Almost inevitably the fallout from the Covid-19 crisis has got Australians thinking differently from how they operated just a few months ago.
Now, as Australians start to return to work, the traditional call for commuters to use public transport has been replaced by serious requests from government for people to travel to work using their own cars.
In fact, so seriously are the government of New South Wales taking this call that they have even suggested that they will create short-term pop-up parking facilities to manage the additional number of vehicles flowing into Sydney.
Commenting on the situation NSW Premier Gladys Berejiklian told a media conference that everything possible was being done to ensure that commuters were kept safe as the gradual return to work happened.
“We normally encourage people to catch public transport, but given the constraints in the peak times and the fact we are exercising social distancing, we want people to consider different ways to get to work,” she said.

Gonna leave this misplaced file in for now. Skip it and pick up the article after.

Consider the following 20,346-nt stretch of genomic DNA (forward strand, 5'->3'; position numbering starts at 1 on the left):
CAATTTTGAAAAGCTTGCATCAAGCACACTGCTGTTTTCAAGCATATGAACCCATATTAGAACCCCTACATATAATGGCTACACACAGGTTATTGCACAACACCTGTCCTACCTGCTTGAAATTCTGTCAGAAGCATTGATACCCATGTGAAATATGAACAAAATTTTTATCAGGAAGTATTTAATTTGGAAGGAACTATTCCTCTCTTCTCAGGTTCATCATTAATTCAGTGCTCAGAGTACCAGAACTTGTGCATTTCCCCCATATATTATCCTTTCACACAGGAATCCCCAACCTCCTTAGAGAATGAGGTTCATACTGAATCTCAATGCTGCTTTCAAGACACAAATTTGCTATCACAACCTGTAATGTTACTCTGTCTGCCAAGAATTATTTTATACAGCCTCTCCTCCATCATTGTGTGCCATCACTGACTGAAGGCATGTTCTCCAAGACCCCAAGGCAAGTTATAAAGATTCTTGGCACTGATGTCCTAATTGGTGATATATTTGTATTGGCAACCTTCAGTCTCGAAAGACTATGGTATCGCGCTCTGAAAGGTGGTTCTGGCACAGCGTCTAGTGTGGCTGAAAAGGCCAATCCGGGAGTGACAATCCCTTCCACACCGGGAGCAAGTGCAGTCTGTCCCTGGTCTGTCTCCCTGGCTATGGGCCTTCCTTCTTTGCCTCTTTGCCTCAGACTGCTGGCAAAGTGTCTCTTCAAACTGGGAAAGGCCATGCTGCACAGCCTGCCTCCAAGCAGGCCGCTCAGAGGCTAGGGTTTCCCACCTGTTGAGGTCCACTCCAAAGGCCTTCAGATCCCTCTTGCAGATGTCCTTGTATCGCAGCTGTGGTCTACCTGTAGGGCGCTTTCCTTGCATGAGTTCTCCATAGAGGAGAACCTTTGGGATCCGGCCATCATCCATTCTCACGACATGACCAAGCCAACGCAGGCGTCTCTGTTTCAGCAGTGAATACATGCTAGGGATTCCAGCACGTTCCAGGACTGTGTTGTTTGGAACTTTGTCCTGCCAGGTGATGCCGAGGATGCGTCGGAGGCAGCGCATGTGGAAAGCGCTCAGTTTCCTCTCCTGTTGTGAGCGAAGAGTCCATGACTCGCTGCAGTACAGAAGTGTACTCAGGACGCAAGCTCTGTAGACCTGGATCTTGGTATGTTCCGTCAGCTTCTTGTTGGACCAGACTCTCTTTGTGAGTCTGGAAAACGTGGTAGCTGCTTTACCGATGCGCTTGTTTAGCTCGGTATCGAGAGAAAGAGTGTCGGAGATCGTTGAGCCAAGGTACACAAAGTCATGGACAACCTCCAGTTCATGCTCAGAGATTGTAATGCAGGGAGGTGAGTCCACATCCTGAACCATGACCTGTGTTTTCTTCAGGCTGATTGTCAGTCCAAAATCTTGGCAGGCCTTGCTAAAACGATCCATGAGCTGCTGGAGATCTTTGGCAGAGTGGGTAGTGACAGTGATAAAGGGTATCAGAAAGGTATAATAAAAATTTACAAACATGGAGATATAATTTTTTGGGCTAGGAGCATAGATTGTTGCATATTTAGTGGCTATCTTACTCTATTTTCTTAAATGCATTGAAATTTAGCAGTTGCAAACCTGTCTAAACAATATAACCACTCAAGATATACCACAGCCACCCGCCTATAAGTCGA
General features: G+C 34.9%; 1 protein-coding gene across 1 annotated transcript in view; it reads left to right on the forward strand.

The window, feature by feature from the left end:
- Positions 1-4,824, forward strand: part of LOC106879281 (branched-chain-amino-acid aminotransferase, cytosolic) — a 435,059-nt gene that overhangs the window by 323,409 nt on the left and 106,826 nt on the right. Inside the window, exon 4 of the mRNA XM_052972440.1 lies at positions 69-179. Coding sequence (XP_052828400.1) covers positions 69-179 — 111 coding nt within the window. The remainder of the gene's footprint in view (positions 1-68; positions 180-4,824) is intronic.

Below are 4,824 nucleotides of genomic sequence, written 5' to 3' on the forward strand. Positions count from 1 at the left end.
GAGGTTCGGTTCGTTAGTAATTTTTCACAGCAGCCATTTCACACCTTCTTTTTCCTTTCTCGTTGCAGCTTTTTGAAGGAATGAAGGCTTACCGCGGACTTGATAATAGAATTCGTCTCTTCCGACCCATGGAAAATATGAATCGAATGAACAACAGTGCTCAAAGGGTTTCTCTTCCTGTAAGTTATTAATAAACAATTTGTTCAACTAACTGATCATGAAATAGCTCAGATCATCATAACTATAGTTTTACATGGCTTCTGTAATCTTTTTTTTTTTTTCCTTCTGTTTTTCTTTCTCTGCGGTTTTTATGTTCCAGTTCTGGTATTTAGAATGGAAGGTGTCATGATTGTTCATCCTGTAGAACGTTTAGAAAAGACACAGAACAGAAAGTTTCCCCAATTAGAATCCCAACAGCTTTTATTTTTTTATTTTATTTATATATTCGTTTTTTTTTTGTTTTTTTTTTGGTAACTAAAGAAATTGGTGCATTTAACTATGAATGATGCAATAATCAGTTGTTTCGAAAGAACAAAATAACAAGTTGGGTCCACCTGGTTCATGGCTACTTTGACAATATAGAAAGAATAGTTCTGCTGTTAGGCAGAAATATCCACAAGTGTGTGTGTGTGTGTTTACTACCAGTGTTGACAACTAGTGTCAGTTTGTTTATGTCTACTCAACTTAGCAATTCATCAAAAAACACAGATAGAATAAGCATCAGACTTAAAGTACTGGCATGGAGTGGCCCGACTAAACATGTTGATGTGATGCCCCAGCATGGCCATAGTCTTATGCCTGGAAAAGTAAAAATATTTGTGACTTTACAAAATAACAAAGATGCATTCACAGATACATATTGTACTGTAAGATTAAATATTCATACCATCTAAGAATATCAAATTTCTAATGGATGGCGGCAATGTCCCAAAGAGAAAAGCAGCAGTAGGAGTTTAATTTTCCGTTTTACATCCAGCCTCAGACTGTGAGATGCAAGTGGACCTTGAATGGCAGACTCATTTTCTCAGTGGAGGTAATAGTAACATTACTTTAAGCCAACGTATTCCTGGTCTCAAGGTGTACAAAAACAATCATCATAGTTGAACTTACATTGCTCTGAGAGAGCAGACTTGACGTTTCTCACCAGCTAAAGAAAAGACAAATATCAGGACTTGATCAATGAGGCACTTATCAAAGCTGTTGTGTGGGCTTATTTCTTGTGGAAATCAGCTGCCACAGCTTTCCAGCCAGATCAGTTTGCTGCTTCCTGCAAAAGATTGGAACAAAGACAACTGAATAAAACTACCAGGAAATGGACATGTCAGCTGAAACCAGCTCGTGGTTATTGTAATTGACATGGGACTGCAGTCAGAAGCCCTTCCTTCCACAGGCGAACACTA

“Places in and around the CBD and in other employment hubs, will be investigated and more pop-up parking stations will be made available,” she added.
Intense cleaning of trains and busses is the new norm
And this isn’t all that the regional government are doing to encourage social distancing and safe travel practices. The Premier as also able to confirm that all public transport vehicles were being deep cleaned on a regular basis in a process that she described as “intense and ongoing cleaning.”
Meanwhile, there was also good news for those with a strong focus on the environment with the announcement that not only would the government be creating pop-up parking garages, they were also looking to create more cycle lanes and paths.
Sydney one of many international cities making big changes
In this regard Sydney is mirroring similar actions taken in major cities all over the world. Cities like Berlin, Athens, Dublin, Budapest and Paris have all liberated large tracts of space for pedestrian and cycle use.
Athens’ mayor Kostas Bakoyannis was quick to explain to The Guardian their thinking, an approach which appears very similar to that currently being tabled in Sydney. “We have this once-in-a-lifetime opportunity and are fast-forwarding all our public works,” he said.
“The goal is to liberate public space from cars and give it to people who want to walk and enjoy the city… Athens will be cleaner, greener and better.”